DNA Typing and Parentage Verification
Have you ever wanted to have more definitive proof that your American Paint Horse’s pedigree is correct as shown on their Registration Certificate? Parentage verification by DNA testing is an option if the horse’s sire and dam’s DNA markers are on file with APHA.
What is DNA?
DNA contains the genetic code that dictates a horse’s physical appearance. Microsatellite markers are the basis for individual identification useful in parentage verification. They are amplified and measured by gel electrophoresis and computer analysis.
When does APHA require testing?
Not all APHA horses require testing. However, the following instances will necessitate DNA typing or parentage verification:
- All stallions used for breeding must have a DNA type on file before any offspring can be registered. As of January 1, 2017, all stallions must have DNA Genetic Health Panel results (HYPP, HERDA, GBED, MH, PSSM1, OLWS) on file before the foals resulting from their 2018 breedings will be eligible for registration.
- Foals that are the result of transported semen or frozen semen breeding are required to be parentage verified. There is an increased possibility of the wrong stallion’s semen being shipped to the mare owner when multiple stallions are standing at the same location.
- Foals resulting from embryo, vitrified embryo or oocyte transfer must be parentage verified.
- Racehorses are required to be parentage verified prior to being tattooed.
APHA may also require a horse to be parentage verified if the color or type does not fall into the acceptable laws of genetics, the dam’s gestation period is out of an acceptable range, or a mare was exposed to more than one stallion in a 30-day period.
It is important to anticipate the need for parentage verification. Generally, the sire will have DNA on file, but many times the dam will not. If the dam dies or is not locatable prior to testing, parentage verification is not possible, which could stop or delay the process.
Almost immediately following the death of a horse, a hair sample is no longer viable. Therefore, it is wise to obtain a hair sample on an old or ailing animal. Hair samples will keep indefinitely in an envelope. Be certain that roots are attached to the hairs.
The “How to”
To order a DNA kit for a registered horse, you may send a properly completed DNA hair kit order form with a check, money order or credit card to APHA. The form is available at apha.com/forms/registration-forms. It is important to state the reason you’re testing the horse so APHA knows to ask the laboratory to simply obtain the DNA markers or to conduct parentage verification. Once the request is received by APHA, it generally takes about 7-10 business days to process your request and send the DNA testing kit. Caution is advised when sending requests with other APHA forms as it may delay processing.
If you want to test a foal that is not yet registered, you must first apply for registration and check the appropriate box on the registration application requesting the DNA kit. The MemberCare Department will enter the needed information, and then issue the DNA kit. Please keep in mind that turn-around times for new registrations vary throughout the year, so the issuing of your DNA kit may also be delayed.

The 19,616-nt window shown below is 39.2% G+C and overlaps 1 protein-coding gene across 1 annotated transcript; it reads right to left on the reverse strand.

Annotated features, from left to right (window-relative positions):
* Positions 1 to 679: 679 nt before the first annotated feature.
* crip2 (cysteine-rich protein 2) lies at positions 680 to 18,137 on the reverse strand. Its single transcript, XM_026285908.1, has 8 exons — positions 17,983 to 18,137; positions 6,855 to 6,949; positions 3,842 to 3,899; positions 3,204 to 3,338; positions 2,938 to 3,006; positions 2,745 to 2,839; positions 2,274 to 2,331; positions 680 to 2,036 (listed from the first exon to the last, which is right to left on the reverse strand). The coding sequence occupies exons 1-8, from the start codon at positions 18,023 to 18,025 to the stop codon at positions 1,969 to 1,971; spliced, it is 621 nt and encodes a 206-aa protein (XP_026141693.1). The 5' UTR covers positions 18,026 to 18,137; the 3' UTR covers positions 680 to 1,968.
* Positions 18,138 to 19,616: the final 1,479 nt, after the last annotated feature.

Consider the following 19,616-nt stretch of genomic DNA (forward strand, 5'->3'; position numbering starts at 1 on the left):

When you receive your DNA kit in the mail, it is essential to verify that the information on the DNA kit matches the horse you are testing. A registered horse’s name and number will appear on the kit. A foal that is pending registration will receive a UR (unregistered) number for laboratory tracking purposes and will also list the color, type, sex, year foaled, sire and dam. When testing multiple horses at the same time, it is essential to finish one horse before moving on to the next horse to avoid mistakes. Many parentage exclusions at the laboratory are caused by these errors and additional re-test fees may apply.
In obtaining hair samples, mane hair is recommended unless you are testing a foal under 6 months old, which requires tail hair. Mane hair from a young horse is very fine, causing the roots to break off. When tail hair is sampled, the short hair near the base of the tail is best and easiest to obtain. Simply grasp the hairs near the bottom and give a swift pull. It’s best to try to get the entire sample at once. This procedure causes very little stress to the horse.
Again, make sure the roots are attached. Roots resemble a small bulb and are visible with the naked eye or magnifying glass. Long hair can be trimmed on the non-root end only.
The turn-around time at the laboratory is approximately 2 weeks if everything is correct. Insufficient hair samples will require a new sample, thus delaying the process. When the testing is complete, the laboratory will forward the results electronically to APHA.
What about testing for HYPP, overo lethal white, etc?
APHA offers genetic health and coat color testing in addition to DNA testing. The Genetic Health Panel testing includes evaluation for HYPP, HERDA, GBED, MH, PSSM1 and OLWS. Color and pattern tests—available individually or as part of a panel test—include red factor, agouti, cream, pearl, champagne, dun, silver, gray, Tobiano, Frame Overo, Splash White 1, 2 & 3, Sabino 1 and Dominant White 5, 10 & 20. Comprehensive packages are available at discounted rates when multiple tests are requested.
The testing procedures are simple, can add value to the horse, and give you peace-of-mind in knowing the parentage of your horse is more than just” true and correct to the best of your knowledge.”
American Paint Horse Association’s Guide to Breeding brochure
University of California at Davis web site: www.vgl.ucdavis.edu